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Rheingold, Howard. Smart mobs: the next social revolution. Cambridge, MA: Perseus Publishing, 2002. xxii, 266 pp. ISBN 0-7382-0608-3 $26.00 (hb.)

Howard Rheingold's latest book is a kind of travelogue, wending its way from the present to an imagined future. On the journey, we pass from our starting point at Shibuya Station, Tokyo, through the Valley of Silicon, to the sub-arctic purlieus of Helsinki and into our own backyard - where we've erected a wireless mast to capture Internet connection for our neighbourhood.

What we see en route is the here and now, but the author is never satisfied with today's magic machines; he is on a quest for the future shape of society, community, neighbourhood and workplace.

Like many travel writers, he tells a good tale: he talks to people as he walks along - or, rather, hurries by - and records their words. When he lacks the time to tarry, his researcher is busy back in the library digging out the latest news from the research journals, and this news is incorporated into the story.

Rheingold is good at inventing phrases - he coined 'virtual community' long before the idea was generally understood - and a 'smart mob' is his name for what another researcher has called 'mobile ad hoc social networks' - groups of people who use their mobile 'phones and 'texting' to organize themselves 'on the move'. Sometimes the purpose is social, like fixing a gathering point for a party, sometimes it is subversive, like the organization of the public demonstrations that brought down the President of the Philippines, Joseph Estrada, in January 2002, or the anti-globalisation demonstrations in Seattle in 1999.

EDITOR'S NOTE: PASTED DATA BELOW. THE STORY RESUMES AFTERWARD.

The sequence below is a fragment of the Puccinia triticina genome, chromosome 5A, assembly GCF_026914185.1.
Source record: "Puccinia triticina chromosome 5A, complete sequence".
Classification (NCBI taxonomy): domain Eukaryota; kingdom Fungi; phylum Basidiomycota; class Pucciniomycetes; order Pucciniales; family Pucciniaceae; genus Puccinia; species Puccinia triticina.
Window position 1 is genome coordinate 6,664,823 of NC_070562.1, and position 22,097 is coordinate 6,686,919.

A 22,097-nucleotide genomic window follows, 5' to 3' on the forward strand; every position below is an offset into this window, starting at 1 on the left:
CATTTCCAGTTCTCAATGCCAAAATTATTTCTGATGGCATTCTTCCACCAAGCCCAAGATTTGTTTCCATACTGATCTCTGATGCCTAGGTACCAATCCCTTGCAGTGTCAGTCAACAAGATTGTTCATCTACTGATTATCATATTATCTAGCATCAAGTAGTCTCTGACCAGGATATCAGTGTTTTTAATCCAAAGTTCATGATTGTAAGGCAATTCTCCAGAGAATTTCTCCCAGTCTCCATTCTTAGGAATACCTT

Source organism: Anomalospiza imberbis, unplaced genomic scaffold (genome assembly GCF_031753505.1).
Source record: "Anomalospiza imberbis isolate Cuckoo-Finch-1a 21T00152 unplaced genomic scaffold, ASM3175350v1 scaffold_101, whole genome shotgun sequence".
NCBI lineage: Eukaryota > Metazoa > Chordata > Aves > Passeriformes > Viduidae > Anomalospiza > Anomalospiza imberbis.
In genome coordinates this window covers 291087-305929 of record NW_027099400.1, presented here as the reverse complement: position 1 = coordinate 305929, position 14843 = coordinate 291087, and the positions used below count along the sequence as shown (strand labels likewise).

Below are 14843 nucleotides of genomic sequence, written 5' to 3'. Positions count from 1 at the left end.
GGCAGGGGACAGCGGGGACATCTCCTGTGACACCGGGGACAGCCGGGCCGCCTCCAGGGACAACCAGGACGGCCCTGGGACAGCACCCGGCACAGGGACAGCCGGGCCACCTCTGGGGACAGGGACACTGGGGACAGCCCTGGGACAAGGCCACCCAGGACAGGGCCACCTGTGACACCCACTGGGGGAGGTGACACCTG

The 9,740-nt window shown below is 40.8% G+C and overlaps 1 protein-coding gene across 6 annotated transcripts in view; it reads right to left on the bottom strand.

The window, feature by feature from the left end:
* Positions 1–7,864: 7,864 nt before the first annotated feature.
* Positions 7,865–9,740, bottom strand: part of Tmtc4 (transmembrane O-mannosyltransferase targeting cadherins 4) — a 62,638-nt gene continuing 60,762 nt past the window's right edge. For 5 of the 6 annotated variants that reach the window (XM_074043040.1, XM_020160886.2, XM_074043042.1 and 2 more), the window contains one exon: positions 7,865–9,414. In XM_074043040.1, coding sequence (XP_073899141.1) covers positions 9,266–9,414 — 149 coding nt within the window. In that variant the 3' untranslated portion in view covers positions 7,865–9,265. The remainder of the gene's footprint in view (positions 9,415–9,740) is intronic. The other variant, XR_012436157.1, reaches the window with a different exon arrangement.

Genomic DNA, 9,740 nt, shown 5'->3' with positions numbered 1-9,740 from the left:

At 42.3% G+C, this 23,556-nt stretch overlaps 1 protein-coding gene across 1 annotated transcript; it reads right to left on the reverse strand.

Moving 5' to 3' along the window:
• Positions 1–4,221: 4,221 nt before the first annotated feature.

From his starting point with 'social mobs', Rheingold moves on to other things. From a technological point of view, it is, perhaps, the prospect for wireless networks that is the most interesting. Here the author deals with the conflict between regulation and access. In the USA the FCC (Federal Communications Commission) controls the allocation of frequency to broadcasters and other users, but, as the author notes, this function is based on an earlier state of the technology. Today, at least for local, neighbourhood or small community networks, the technology no longer requires control of the frequencies. With the appropriate wireless card in their computers, people in a small community could be supplied with genuine broadband at speeds up to 11Mb a second - which makes ADSL look positively snail-like.

Athough the book is about technology, it is about technology in a social contest, and Rheingold devotes a good deal of space to the role of the technology in assisting cooperative behaviour in society. He brings in a consideration of non-zero-sum games as a basis for the phenomenon of collaboration and notes that even chimpanzees behave as though they were aware of such games. For him, the potential of the technology lies here:

Creating knowledge technologies and applying them to larger and larger scales of cooperative enterprise is inextricable from what it is to be human.

However, the author is not totally captured by the technology: while he is full of enthusiasm for the benefits to community of the developments and wide-eyed at the way young people in particular are reconstructing the nature of personal relationships through their mobile 'phones, he also takes time to consider the downsides. In particular, the technology brings the possibilities of surveillance to new levels:

Although state-sponsored surveillance and much commercially motivated data collection is conducted for the most part without the consent of knowledge of the surveillant, issues of privacy today are complicated by the voluntary adoption of technologies that disclose private information to others. How many mobile telephone users know that they don't have to make a call for others to triangulate their location? They only need to switch on the device. Will users of mobile and pervasive technologies have the power to cloak, give away, or sell their personal data clouds—or to know who is inspecting them? (p. 186)

Rheingold is never less than thought-provoking in this book and I can recommend it without reserve to anyone who is interested in where the technology may be taking us.

Professor Tom Wilson
February, 2003

How to cite this review

Wilson, T.D.. (2003) Review of: Rheingold, Howard. Smart mobs: the next social revolution. Cambridge, MA: Perseus Publishing, 2002.   Information Research, 8(3), review no. R086    [Available at: http://informationr.net/ir/reviews/revs086.html]